Why would my mortgage payment go up?

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If you’ve noticed an increase in your mortgage payment, you may be wondering why this has happened. Several factors can contribute to an increase in your mortgage payment, and understanding these reasons is essential for homeowners. In this article, we will explore the various factors that can cause your mortgage payment to go up.

Adjustable Interest Rates

Adjustable interest rates are one of the primary reasons why your mortgage payment may increase. If you have an adjustable-rate mortgage (ARM), your interest rate is subject to change over time. These changes are typically tied to an index, such as the U.S. Prime Rate or the London Interbank Offered Rate (LIBOR). When the index rate increases, your mortgage interest rate will also increase, resulting in a higher monthly payment.

Escrow Account Adjustments

Another factor that can cause your mortgage payment to go up is adjustments to your escrow account. An escrow account is used to collect funds for property taxes, homeowners insurance, and sometimes mortgage insurance. If any of these expenses increase, your lender may adjust your escrow payment to ensure there are sufficient funds to cover these costs. Consequently, this adjustment will lead to an increase in your overall mortgage payment.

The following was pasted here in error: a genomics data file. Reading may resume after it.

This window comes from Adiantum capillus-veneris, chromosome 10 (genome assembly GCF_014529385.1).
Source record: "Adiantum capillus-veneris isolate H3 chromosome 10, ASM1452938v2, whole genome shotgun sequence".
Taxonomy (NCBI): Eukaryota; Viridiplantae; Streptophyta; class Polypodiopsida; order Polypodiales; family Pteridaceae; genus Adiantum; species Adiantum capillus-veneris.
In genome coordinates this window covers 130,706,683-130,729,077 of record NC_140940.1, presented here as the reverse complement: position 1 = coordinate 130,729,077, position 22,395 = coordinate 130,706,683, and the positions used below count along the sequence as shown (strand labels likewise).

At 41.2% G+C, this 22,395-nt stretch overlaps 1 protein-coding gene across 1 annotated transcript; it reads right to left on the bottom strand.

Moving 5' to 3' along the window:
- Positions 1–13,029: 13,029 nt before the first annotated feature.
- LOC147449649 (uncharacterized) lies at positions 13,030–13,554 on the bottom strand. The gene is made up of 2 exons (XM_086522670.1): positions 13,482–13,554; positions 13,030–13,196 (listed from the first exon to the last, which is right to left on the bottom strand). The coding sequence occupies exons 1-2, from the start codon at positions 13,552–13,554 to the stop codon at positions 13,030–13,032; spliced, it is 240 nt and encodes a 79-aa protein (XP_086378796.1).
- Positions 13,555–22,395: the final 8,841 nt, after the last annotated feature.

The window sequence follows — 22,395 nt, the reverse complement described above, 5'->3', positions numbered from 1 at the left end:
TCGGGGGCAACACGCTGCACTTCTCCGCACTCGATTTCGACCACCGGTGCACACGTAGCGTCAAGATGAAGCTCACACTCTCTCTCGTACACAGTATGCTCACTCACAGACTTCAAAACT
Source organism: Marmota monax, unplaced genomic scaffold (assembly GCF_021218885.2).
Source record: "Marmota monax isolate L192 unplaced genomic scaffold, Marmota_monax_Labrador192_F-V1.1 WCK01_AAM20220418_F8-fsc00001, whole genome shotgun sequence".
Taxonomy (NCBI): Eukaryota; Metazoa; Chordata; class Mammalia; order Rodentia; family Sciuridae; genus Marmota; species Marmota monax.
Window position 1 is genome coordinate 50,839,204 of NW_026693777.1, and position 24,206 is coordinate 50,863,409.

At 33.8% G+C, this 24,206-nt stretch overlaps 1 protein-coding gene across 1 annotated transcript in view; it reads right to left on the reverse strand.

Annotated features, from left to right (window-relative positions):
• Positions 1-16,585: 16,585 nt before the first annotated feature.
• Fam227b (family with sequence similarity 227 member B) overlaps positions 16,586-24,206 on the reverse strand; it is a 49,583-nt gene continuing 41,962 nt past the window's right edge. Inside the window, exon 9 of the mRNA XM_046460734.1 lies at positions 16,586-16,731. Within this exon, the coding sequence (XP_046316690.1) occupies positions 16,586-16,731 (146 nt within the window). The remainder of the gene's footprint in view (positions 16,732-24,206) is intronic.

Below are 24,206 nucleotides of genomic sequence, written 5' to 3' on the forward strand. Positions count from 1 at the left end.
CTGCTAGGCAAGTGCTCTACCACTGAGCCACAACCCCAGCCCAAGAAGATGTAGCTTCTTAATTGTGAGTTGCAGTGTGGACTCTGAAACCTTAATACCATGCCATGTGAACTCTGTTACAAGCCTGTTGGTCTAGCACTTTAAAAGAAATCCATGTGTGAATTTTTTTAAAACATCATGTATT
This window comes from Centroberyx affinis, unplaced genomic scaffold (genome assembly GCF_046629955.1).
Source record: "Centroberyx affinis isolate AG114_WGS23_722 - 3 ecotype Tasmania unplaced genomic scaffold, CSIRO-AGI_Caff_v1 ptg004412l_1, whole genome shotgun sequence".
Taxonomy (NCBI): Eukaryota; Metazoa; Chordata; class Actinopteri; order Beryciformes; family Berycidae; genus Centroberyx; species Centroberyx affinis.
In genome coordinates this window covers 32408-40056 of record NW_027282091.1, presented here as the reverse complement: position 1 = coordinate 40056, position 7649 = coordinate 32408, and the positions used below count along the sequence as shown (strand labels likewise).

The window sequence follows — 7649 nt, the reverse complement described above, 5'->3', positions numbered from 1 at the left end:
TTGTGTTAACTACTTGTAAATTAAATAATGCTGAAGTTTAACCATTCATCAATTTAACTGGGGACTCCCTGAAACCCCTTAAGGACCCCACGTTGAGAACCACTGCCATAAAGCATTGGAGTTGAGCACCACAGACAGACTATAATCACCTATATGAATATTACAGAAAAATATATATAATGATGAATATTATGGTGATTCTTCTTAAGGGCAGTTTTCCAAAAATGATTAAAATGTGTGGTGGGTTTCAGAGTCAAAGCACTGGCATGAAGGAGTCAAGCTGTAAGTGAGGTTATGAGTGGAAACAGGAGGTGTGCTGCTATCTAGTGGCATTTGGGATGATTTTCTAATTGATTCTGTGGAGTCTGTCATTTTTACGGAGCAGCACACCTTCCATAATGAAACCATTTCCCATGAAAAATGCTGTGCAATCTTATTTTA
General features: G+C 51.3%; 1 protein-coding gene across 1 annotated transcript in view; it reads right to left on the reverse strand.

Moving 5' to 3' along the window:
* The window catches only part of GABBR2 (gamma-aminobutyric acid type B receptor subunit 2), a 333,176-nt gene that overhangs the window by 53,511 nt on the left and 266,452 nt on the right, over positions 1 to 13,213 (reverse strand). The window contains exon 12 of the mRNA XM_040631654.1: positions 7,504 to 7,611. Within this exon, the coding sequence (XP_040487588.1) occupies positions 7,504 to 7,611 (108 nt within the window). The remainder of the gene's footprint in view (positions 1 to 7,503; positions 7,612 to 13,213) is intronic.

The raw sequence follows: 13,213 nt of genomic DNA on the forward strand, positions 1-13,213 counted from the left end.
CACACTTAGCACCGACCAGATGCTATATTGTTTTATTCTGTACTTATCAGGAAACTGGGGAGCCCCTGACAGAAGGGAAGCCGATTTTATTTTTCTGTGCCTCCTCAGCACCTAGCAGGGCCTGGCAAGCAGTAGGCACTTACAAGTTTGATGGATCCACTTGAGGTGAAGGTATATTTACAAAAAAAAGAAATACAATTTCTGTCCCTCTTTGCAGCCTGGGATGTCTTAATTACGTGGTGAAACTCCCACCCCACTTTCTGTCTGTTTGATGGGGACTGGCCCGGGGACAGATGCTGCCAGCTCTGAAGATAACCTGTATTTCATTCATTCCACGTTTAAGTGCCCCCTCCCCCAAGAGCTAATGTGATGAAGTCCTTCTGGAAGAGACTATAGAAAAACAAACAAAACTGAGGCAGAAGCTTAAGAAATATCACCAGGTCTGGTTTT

Changes in Property Taxes

Changes in property taxes can also impact your mortgage payment. Property taxes are determined by local governments and can increase or decrease over time. If your property tax assessment increases, your lender will need to collect more funds through your monthly mortgage payment to cover the higher tax amount. This increase in property taxes will directly contribute to a higher mortgage payment.

Insurance Premium Changes

Similarly, changes in your homeowners insurance premium can affect your mortgage payment. Insurance companies periodically review their rates, and if your premium increases, your lender will adjust your monthly payment accordingly. This adjustment ensures that there are enough funds in your escrow account to cover the higher insurance costs.

Private Mortgage Insurance (PMI)

If you have a conventional loan with a down payment of less than 20%, you are likely required to pay private mortgage insurance (PMI). PMI protects the lender in case of default. As you make mortgage payments and build equity in your home, the loan-to-value ratio decreases. Once your loan-to-value ratio reaches 80%, you can request to cancel PMI. However, until that point, the PMI premium will contribute to your monthly mortgage payment.


In summary, there are several reasons why your mortgage payment may go up. These include adjustable interest rates, adjustments to your escrow account, changes in property taxes, insurance premium changes, and private mortgage insurance. It’s crucial to stay informed about these factors and understand how they can impact your monthly mortgage payment. By being aware of these potential increases, you can better plan and manage your finances as a homeowner.


– Bankrate.com
– Investopedia.com
– Consumerfinance.gov